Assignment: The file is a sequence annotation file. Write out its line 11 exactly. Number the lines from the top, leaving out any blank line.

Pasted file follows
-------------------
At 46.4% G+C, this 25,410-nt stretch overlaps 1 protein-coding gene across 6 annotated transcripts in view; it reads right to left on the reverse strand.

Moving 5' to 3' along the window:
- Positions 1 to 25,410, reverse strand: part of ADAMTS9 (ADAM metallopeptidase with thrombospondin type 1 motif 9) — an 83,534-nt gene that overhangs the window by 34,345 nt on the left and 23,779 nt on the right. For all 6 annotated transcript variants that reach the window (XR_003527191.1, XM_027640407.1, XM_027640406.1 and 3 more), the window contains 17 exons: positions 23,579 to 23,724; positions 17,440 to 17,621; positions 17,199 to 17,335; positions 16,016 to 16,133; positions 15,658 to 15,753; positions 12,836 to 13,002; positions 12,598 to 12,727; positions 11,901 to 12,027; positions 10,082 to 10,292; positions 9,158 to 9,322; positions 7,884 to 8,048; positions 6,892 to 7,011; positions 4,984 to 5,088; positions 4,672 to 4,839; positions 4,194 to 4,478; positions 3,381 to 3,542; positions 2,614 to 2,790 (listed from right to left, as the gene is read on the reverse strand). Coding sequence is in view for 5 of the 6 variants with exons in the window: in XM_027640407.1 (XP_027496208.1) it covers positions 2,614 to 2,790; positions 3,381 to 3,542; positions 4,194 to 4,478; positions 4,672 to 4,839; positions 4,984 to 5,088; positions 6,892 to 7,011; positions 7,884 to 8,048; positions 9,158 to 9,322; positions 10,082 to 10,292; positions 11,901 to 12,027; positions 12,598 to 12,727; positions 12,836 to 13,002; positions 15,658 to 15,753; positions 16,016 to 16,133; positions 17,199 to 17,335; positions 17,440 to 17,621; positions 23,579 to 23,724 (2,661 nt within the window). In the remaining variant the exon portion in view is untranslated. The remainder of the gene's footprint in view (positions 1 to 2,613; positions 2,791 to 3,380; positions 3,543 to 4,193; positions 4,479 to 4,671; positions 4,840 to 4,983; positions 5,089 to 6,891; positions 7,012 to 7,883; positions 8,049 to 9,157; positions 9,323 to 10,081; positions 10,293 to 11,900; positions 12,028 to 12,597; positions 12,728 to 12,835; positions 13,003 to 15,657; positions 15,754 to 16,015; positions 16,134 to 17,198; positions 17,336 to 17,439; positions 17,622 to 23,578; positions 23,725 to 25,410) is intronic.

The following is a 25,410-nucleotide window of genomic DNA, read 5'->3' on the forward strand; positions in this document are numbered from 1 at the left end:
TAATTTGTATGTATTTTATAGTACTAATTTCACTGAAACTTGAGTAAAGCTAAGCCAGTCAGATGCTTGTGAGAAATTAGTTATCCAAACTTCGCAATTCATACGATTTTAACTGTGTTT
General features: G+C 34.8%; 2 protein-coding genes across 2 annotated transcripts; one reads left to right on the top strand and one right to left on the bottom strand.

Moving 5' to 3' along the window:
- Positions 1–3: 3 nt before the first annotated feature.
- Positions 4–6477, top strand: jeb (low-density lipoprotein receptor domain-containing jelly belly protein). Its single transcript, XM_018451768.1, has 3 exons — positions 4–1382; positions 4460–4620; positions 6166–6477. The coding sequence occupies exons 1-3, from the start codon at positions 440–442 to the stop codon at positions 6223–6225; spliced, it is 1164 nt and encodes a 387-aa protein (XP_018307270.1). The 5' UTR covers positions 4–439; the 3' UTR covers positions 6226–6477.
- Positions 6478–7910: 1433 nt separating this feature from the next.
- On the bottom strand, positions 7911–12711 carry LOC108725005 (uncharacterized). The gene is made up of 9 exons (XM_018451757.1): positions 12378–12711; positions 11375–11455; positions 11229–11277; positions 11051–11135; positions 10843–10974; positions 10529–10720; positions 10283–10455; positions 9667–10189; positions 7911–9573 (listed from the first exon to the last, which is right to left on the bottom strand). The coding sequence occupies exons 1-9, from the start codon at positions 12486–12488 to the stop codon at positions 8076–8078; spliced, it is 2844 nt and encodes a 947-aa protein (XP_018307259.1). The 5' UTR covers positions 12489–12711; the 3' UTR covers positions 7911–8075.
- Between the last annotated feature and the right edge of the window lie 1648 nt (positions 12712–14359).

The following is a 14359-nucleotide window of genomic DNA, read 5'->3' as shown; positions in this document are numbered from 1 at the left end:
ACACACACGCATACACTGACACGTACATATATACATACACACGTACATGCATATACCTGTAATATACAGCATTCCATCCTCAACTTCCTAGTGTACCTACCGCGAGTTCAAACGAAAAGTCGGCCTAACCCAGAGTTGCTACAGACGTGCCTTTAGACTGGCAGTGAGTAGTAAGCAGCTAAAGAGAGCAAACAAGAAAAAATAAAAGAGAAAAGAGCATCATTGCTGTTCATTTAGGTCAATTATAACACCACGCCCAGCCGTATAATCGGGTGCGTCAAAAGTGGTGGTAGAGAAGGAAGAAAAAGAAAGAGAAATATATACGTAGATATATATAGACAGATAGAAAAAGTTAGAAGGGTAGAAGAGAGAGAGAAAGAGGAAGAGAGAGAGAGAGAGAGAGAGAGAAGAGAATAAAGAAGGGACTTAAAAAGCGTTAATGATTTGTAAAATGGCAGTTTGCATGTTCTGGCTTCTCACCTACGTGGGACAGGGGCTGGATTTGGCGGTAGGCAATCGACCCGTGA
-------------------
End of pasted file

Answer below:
- On the bottom strand, positions 7911–12711 carry LOC108725005 (uncharacterized). The gene is made up of 9 exons (XM_018451757.1): positions 12378–12711; positions 11375–11455; positions 11229–11277; positions 11051–11135; positions 10843–10974; positions 10529–10720; positions 10283–10455; positions 9667–10189; positions 7911–9573 (listed from the first exon to the last, which is right to left on the bottom strand). The coding sequence occupies exons 1-9, from the start codon at positions 12486–12488 to the stop codon at positions 8076–8078; spliced, it is 2844 nt and encodes a 947-aa protein (XP_018307259.1). The 5' UTR covers positions 12489–12711; the 3' UTR covers positions 7911–8075.